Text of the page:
2. What can your facility accommodate? Fully-automated systems often require a great deal of space. Conveyors and other equipment can be sizable. They may also require ancillary equipment, like generators, servers, and more. Consider your facility needs before committing to an automation approach.
  3. What are the financial concerns? Automation usually leads to cost-efficiency, especially with regard to labor costs. However, as mentioned, automation often requires capital. What’s more important to you - capital preservation today or cost savings in the future? Look for an approach that aligns with your goals.
  4. Can you support and maintain the system? Issues and errors are an accepted part of life with any form of technology. Things happen. Machinery breaks down. Software becomes glitchy. Updates and upgrades cause unexpected issues. Even with a fully-automated system, you will need to execute regular maintenance checks, updates, employee training, and much more. Do you have the team in place to handle those activities? Or can you hire a third-party to manage support and maintenance?
  5. Are your expectations realistic? Automation can boost efficiency and profitability, but it isn’t a solution to every business challenge you face. Consider whether your planned solution will truly have the benefits that you expect and make sure the probably outcome is worth the cost. A packager who has experience with automation can help you review your expectations.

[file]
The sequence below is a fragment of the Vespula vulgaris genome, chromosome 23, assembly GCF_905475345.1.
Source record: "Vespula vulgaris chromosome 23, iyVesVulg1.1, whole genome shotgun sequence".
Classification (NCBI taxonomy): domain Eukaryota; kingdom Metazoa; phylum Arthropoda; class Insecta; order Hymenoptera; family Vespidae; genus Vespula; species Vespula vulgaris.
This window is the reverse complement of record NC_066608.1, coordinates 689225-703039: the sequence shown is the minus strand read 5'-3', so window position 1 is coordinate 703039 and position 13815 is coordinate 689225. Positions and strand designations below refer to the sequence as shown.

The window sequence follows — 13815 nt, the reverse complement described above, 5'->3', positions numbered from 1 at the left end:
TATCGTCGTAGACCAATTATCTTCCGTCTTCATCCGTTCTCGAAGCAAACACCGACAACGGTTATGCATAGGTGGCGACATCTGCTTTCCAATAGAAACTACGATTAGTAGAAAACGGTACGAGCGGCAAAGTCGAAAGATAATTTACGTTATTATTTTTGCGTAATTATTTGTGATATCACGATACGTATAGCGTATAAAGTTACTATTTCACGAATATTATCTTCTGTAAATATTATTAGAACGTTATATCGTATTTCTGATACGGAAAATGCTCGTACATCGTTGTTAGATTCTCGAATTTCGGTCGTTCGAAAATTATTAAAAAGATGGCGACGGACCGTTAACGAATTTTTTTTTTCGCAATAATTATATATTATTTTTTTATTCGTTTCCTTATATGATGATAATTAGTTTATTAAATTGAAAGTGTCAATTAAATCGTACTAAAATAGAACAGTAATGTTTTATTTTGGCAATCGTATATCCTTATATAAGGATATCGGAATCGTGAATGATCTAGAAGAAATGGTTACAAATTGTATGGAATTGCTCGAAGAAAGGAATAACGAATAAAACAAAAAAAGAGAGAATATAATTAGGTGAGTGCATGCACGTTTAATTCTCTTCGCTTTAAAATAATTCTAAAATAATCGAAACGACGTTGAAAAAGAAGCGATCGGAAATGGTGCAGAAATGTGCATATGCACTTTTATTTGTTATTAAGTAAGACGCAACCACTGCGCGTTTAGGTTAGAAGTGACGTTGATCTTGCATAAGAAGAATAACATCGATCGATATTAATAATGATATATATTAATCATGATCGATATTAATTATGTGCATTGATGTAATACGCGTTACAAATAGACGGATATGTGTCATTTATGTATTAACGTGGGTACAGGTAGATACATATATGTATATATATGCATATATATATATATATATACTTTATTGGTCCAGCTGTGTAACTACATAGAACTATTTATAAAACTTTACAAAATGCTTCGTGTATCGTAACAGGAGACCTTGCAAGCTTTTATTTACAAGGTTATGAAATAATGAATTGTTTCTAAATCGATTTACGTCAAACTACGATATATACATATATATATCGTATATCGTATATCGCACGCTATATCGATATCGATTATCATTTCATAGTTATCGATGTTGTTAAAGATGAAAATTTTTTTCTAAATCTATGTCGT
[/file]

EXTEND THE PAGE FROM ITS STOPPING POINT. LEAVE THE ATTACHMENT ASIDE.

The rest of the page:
If you haven’t yet implemented automation into your packaging process, now may be the time to do so. It could boost your quality, efficiency, and margins. However, before you jump right in with a fully-automated system, consider how much automation you really need. A packaging consultant who is experienced with automated solutions can help you choose the right strategy. Deufol_Logo_opt.png

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Bill Morgan

As president of Deufol North America, Bill Morgan is focused on building and empowering teams to drive growth. He worked for 15 years in marketing, both B2B and direct to consumer, before he took on a leadership role in the manufacturing space. Bill has solved complex business initiatives that have generated tens of millions of dollars for Deufol and resulted in breakthrough solutions for his clients.

Categories: Industrial Packaging, Contract Packaging